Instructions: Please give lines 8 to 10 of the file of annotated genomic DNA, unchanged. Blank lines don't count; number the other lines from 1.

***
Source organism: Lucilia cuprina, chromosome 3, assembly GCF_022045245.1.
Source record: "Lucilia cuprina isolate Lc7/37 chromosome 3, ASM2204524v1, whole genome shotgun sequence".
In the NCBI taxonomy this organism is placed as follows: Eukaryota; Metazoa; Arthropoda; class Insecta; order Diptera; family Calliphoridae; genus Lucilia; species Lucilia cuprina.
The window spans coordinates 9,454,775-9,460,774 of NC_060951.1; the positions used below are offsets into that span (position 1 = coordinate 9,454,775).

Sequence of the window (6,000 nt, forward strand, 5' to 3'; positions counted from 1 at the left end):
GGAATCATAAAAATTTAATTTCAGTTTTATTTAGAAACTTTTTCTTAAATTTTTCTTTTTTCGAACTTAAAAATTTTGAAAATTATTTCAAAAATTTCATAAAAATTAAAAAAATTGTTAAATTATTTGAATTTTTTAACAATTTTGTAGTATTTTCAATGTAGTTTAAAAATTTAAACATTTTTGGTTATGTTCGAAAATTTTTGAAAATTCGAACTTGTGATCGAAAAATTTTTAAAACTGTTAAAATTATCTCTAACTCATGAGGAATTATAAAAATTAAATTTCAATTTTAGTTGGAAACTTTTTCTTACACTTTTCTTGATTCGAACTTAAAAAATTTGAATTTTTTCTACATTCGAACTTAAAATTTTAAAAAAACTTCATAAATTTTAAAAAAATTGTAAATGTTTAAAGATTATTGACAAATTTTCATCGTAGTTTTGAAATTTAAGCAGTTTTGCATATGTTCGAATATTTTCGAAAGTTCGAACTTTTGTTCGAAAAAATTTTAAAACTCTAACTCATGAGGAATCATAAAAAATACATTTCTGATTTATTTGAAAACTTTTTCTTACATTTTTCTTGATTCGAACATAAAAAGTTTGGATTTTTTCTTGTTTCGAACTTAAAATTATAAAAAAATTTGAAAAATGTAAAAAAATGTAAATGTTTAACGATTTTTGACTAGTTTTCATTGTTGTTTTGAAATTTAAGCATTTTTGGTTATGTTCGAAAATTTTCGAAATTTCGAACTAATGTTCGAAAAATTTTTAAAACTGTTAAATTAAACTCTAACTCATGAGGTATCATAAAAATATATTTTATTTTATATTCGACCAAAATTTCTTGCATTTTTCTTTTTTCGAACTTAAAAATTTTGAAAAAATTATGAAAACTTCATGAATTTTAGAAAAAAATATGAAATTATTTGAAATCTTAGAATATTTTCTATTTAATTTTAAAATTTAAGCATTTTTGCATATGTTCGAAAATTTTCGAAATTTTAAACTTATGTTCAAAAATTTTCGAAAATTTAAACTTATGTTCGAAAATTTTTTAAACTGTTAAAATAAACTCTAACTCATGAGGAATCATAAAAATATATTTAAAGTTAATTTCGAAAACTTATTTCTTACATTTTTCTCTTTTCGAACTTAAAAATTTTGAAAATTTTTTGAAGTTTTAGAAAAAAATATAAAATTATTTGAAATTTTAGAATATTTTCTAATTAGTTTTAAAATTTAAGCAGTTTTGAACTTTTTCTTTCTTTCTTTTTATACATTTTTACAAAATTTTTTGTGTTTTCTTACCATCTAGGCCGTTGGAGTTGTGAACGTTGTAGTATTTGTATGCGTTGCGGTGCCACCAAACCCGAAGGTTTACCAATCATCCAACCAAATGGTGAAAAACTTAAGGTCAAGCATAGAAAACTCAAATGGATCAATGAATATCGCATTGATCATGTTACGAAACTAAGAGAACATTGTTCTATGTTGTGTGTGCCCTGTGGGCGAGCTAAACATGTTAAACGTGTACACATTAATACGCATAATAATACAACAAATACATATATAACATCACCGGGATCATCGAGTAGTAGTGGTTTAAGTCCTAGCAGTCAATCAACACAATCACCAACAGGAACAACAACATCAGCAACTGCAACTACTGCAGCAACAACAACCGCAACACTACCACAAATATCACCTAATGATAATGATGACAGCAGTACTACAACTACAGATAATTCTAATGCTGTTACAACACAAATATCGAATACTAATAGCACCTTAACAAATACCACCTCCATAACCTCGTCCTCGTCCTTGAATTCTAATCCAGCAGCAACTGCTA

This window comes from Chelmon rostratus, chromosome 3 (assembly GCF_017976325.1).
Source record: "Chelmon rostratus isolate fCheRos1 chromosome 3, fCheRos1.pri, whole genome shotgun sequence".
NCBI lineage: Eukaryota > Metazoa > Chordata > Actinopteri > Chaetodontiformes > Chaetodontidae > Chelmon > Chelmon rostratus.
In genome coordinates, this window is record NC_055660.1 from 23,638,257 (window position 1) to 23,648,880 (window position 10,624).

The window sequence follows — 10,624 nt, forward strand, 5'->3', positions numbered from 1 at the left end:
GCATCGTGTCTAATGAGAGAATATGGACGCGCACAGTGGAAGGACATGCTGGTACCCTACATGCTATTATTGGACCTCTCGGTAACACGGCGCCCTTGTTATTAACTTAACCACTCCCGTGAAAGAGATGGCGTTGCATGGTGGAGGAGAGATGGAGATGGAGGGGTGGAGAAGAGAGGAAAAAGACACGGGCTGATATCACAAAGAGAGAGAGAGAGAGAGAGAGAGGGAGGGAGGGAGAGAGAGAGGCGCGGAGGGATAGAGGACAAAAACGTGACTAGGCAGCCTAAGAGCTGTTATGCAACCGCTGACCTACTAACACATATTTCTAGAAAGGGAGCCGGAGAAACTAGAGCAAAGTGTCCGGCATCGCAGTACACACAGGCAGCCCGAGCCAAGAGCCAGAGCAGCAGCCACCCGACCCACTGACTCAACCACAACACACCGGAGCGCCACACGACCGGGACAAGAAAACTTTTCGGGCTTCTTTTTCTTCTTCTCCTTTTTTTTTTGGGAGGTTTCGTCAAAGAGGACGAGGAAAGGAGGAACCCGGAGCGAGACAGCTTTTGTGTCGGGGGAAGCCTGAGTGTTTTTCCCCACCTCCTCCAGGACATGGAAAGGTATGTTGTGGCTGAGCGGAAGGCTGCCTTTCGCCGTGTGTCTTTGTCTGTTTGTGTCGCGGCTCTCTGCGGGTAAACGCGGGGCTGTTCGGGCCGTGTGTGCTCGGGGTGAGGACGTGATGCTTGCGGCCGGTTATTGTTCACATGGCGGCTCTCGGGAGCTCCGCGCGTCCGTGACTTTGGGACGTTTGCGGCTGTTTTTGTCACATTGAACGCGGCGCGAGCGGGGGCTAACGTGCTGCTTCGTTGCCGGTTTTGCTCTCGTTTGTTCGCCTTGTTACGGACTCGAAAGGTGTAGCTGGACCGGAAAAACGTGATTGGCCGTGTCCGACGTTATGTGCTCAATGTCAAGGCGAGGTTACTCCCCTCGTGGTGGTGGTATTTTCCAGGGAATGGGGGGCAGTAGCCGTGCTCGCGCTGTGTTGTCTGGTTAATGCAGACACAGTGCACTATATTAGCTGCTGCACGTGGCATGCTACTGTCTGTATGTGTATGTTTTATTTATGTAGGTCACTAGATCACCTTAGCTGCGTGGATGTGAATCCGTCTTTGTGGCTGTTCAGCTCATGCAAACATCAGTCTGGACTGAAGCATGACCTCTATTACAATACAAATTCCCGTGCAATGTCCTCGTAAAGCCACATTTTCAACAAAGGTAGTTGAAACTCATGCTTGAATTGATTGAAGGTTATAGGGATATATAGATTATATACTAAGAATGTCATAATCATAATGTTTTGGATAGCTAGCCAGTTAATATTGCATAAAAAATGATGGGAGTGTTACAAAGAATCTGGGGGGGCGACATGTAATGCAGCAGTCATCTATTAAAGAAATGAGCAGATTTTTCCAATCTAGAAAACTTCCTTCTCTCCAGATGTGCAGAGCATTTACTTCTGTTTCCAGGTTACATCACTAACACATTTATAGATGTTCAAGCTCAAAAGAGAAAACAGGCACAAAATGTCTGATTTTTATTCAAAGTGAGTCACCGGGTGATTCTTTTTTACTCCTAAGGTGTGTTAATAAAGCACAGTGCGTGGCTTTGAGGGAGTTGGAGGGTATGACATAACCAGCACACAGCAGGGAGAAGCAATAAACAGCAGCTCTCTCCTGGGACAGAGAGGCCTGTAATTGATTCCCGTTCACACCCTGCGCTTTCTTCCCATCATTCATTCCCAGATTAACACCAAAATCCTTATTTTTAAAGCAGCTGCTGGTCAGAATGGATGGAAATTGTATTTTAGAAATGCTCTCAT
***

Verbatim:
Source record: "Chelmon rostratus isolate fCheRos1 chromosome 3, fCheRos1.pri, whole genome shotgun sequence".
NCBI lineage: Eukaryota > Metazoa > Chordata > Actinopteri > Chaetodontiformes > Chaetodontidae > Chelmon > Chelmon rostratus.
In genome coordinates, this window is record NC_055660.1 from 23,638,257 (window position 1) to 23,648,880 (window position 10,624).